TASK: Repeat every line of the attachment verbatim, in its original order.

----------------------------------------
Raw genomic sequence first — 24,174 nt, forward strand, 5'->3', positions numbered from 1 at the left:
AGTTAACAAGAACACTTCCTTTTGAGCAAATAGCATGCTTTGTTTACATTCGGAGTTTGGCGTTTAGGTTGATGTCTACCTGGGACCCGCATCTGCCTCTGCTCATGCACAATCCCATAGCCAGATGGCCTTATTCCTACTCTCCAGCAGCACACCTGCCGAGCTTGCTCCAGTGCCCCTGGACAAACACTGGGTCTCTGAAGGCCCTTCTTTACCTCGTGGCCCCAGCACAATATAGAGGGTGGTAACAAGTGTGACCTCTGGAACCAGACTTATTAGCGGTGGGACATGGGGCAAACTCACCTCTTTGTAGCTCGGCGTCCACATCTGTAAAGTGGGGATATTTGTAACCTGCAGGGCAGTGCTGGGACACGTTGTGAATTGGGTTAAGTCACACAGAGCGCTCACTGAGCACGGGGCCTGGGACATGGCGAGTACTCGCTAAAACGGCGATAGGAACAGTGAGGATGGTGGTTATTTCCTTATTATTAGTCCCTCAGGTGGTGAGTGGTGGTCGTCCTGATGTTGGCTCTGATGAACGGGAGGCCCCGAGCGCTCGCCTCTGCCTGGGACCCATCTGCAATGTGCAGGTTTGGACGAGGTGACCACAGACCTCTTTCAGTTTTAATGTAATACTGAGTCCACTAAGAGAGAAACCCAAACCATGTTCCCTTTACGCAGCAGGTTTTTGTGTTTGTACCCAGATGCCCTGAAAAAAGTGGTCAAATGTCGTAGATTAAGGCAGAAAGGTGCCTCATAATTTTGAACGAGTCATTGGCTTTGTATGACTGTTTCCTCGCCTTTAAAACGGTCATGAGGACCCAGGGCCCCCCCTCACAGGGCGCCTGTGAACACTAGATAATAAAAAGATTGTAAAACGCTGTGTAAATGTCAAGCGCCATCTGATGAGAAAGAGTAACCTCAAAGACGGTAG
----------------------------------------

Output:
Raw genomic sequence first — 24,174 nt, forward strand, 5'->3', positions numbered from 1 at the left:
AGTTAACAAGAACACTTCCTTTTGAGCAAATAGCATGCTTTGTTTACATTCGGAGTTTGGCGTTTAGGTTGATGTCTACCTGGGACCCGCATCTGCCTCTGCTCATGCACAATCCCATAGCCAGATGGCCTTATTCCTACTCTCCAGCAGCACACCTGCCGAGCTTGCTCCAGTGCCCCTGGACAAACACTGGGTCTCTGAAGGCCCTTCTTTACCTCGTGGCCCCAGCACAATATAGAGGGTGGTAACAAGTGTGACCTCTGGAACCAGACTTATTAGCGGTGGGACATGGGGCAAACTCACCTCTTTGTAGCTCGGCGTCCACATCTGTAAAGTGGGGATATTTGTAACCTGCAGGGCAGTGCTGGGACACGTTGTGAATTGGGTTAAGTCACACAGAGCGCTCACTGAGCACGGGGCCTGGGACATGGCGAGTACTCGCTAAAACGGCGATAGGAACAGTGAGGATGGTGGTTATTTCCTTATTATTAGTCCCTCAGGTGGTGAGTGGTGGTCGTCCTGATGTTGGCTCTGATGAACGGGAGGCCCCGAGCGCTCGCCTCTGCCTGGGACCCATCTGCAATGTGCAGGTTTGGACGAGGTGACCACAGACCTCTTTCAGTTTTAATGTAATACTGAGTCCACTAAGAGAGAAACCCAAACCATGTTCCCTTTACGCAGCAGGTTTTTGTGTTTGTACCCAGATGCCCTGAAAAAAGTGGTCAAATGTCGTAGATTAAGGCAGAAAGGTGCCTCATAATTTTGAACGAGTCATTGGCTTTGTATGACTGTTTCCTCGCCTTTAAAACGGTCATGAGGACCCAGGGCCCCCCCTCACAGGGCGCCTGTGAACACTAGATAATAAAAAGATTGTAAAACGCTGTGTAAATGTCAAGCGCCATCTGATGAGAAAGAGTAACCTCAAAGACGGTAG